With school back in session, many students and parents face college decisions soon – and the steep costs of attending. It’s a decision with far reaching impacts on both sides of the cost-benefit balance sheet.

On the cost side, since the recession college tuition has risen steadily and student loan balances have more than doubled, reaching about $1.5 trillion nationwide.

The vast majority of current Colorado higher education students receive student aid. Nearly 90 percent of two-year students and 72 percent of four-year students receive federal, state and institutional aid at Colorado schools, according to a report by the Colorado Department of Higher Education (CDHE}.

That debt links directly to today’s young adults impaired ability to buy a home. Nationwide homeownership for ages 24 to 32 fell from 45 to 36 percent between 2005 and 2014, reports the Federal Reserve. Increased student loan debt is linked to this age group’s homeownership rate dropping by two percent percentage points – resulting in over 400,000 young adults in the U.S. who didn’t own a home in 2014 because of the rise in debt.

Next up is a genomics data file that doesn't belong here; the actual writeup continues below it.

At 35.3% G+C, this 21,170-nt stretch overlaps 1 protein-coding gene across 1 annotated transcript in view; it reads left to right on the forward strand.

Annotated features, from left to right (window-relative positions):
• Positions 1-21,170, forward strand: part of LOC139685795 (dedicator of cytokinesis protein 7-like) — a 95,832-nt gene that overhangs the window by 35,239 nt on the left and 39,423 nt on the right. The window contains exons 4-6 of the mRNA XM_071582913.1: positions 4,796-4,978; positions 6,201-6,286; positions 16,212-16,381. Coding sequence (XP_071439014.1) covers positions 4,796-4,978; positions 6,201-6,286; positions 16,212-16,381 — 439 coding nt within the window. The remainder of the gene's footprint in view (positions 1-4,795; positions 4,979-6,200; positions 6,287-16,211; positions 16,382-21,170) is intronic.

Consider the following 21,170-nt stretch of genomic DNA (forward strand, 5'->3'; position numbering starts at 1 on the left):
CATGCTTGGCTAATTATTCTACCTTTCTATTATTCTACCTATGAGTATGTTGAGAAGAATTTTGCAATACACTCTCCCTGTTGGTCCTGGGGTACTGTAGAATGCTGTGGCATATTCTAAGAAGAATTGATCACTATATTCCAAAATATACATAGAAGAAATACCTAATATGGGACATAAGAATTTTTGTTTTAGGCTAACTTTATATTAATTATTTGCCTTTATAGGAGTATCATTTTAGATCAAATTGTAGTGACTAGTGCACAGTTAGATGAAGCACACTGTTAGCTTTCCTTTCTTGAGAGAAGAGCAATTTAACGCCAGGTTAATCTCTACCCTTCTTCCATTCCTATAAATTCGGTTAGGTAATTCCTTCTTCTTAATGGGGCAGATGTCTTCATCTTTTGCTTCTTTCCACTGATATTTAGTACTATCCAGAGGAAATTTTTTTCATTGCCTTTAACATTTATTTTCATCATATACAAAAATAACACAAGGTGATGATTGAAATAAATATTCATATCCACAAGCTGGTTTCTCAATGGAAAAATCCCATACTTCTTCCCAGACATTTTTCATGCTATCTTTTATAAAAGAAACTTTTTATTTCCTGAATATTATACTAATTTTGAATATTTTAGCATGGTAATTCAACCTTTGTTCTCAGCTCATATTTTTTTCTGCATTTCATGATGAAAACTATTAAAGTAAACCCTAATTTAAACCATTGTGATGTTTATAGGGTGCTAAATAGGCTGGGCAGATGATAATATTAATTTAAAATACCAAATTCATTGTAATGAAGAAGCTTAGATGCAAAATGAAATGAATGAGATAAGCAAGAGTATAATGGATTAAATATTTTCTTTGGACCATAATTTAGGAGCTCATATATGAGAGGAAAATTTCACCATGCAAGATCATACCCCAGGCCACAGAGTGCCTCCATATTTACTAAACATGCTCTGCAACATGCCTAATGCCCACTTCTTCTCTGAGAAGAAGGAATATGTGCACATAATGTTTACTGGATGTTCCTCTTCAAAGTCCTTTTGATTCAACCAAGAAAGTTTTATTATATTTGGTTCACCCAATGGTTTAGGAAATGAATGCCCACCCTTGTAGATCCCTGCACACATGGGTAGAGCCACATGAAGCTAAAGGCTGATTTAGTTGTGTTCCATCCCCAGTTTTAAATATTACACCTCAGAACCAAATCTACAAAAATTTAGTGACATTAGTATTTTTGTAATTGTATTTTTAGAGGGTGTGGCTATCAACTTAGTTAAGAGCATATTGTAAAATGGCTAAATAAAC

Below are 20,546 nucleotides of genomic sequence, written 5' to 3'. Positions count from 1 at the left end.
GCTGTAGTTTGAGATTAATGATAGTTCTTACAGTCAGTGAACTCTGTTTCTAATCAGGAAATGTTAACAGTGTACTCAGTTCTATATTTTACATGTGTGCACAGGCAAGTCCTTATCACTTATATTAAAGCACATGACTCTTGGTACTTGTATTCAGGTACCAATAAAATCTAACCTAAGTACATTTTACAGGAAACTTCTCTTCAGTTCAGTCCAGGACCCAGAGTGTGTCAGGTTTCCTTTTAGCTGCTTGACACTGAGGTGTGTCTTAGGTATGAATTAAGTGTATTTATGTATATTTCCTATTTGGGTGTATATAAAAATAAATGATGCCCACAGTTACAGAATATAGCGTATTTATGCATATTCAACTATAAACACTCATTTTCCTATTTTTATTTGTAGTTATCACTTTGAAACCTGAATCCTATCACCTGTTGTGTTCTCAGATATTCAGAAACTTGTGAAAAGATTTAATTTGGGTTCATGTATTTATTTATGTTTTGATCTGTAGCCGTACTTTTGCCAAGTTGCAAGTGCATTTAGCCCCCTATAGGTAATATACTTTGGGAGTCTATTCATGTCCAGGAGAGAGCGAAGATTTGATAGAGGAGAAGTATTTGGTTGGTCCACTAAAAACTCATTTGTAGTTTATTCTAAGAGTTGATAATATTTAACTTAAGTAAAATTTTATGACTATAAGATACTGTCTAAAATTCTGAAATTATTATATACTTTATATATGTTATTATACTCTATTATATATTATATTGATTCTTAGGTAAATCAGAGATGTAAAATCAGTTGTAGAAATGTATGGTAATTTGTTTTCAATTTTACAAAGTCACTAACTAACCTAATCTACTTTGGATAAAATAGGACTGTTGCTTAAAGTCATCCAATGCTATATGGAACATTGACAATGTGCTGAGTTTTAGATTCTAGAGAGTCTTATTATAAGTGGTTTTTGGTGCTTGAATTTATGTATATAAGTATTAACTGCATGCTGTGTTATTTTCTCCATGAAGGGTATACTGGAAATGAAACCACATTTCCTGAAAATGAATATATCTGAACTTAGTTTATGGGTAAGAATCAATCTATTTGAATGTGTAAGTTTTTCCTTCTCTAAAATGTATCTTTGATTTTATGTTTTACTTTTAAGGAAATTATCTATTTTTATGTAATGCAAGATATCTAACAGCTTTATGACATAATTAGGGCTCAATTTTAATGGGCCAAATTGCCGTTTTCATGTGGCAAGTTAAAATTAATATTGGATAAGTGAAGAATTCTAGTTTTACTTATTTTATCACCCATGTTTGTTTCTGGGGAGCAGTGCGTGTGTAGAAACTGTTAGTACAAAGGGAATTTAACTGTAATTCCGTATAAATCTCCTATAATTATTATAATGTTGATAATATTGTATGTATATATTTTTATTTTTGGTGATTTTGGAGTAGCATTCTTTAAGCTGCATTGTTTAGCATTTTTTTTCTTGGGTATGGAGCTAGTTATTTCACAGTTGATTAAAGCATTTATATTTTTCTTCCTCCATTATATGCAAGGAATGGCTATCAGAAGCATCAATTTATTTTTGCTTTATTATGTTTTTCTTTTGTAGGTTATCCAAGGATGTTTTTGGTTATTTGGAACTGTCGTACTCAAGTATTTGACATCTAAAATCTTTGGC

But the benefits of earning a college degree or technical certificate continue to make the investment worthwhile for Colorado students.

Colorado graduates see consistent wage gains within ten years, earning a median income of $50,000, $54,000 and $60,000 for certificate, associate and bachelor’s degrees respectively, reports CDHE. The highest return comes to those in science, technology, engineering and math (STEM).

In industry trades, a one-year certificate program yields greater return than a four-year education.

And the jobs are there. About 75 percent of all Colorado jobs and 97 percent of top ones – those that pay a living wage and have high growth rates – require a postsecondary credential, according to CDHE.

The good news is that new student debt has leveled off at Colorado’s four-year colleges and declined at two-year programs. The reduction is in the proportion of Colorado undergraduates taking on debt and the average amount.

The CDHE study resulted from a Colorado state legislature bill passed in May, 2018, that directs CDHE to publish an annual return on investment report. The inaugural report focuses on wage data and four key factors to determine the return on investment in higher education, including price, debt, choice and value.

Read the full reports at highered.colorado.gov/Publications/Reports/Legislative/ROI/201907_ROI.pdf and federalreserve.gov/publications/files/consumer-community-context-201901.pdf.

By Tom Kalinski. Tom is the broker/owner of RE/MAX of Boulder, the local residential real estate company he established in 1977. He was inducted into Boulder County’s Business Hall of Fame in 2016 and has a 40-year background in commercial and residential real estate. For questions, e-mail Tom at tomkalinski33@gmail.com, call 303.441.5620 or visit boulderco.com.